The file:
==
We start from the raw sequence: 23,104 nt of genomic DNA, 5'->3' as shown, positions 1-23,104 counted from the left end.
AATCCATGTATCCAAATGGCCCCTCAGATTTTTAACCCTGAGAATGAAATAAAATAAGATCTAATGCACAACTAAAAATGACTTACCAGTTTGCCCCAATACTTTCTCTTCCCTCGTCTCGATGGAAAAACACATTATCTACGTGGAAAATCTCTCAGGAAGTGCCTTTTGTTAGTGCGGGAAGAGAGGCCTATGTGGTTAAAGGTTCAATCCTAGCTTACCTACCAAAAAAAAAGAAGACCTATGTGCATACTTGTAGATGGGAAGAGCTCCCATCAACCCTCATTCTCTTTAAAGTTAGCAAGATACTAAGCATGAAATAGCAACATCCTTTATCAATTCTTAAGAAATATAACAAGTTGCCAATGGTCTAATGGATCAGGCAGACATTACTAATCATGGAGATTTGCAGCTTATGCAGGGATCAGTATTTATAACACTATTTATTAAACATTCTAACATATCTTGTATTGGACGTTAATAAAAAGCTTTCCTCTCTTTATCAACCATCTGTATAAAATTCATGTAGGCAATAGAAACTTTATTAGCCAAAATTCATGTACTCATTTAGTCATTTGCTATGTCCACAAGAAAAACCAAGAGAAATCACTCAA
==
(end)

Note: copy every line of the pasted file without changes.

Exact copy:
We start from the raw sequence: 23,104 nt of genomic DNA, 5'->3' as shown, positions 1-23,104 counted from the left end.
AATCCATGTATCCAAATGGCCCCTCAGATTTTTAACCCTGAGAATGAAATAAAATAAGATCTAATGCACAACTAAAAATGACTTACCAGTTTGCCCCAATACTTTCTCTTCCCTCGTCTCGATGGAAAAACACATTATCTACGTGGAAAATCTCTCAGGAAGTGCCTTTTGTTAGTGCGGGAAGAGAGGCCTATGTGGTTAAAGGTTCAATCCTAGCTTACCTACCAAAAAAAAAGAAGACCTATGTGCATACTTGTAGATGGGAAGAGCTCCCATCAACCCTCATTCTCTTTAAAGTTAGCAAGATACTAAGCATGAAATAGCAACATCCTTTATCAATTCTTAAGAAATATAACAAGTTGCCAATGGTCTAATGGATCAGGCAGACATTACTAATCATGGAGATTTGCAGCTTATGCAGGGATCAGTATTTATAACACTATTTATTAAACATTCTAACATATCTTGTATTGGACGTTAATAAAAAGCTTTCCTCTCTTTATCAACCATCTGTATAAAATTCATGTAGGCAATAGAAACTTTATTAGCCAAAATTCATGTACTCATTTAGTCATTTGCTATGTCCACAAGAAAAACCAAGAGAAATCACTCAA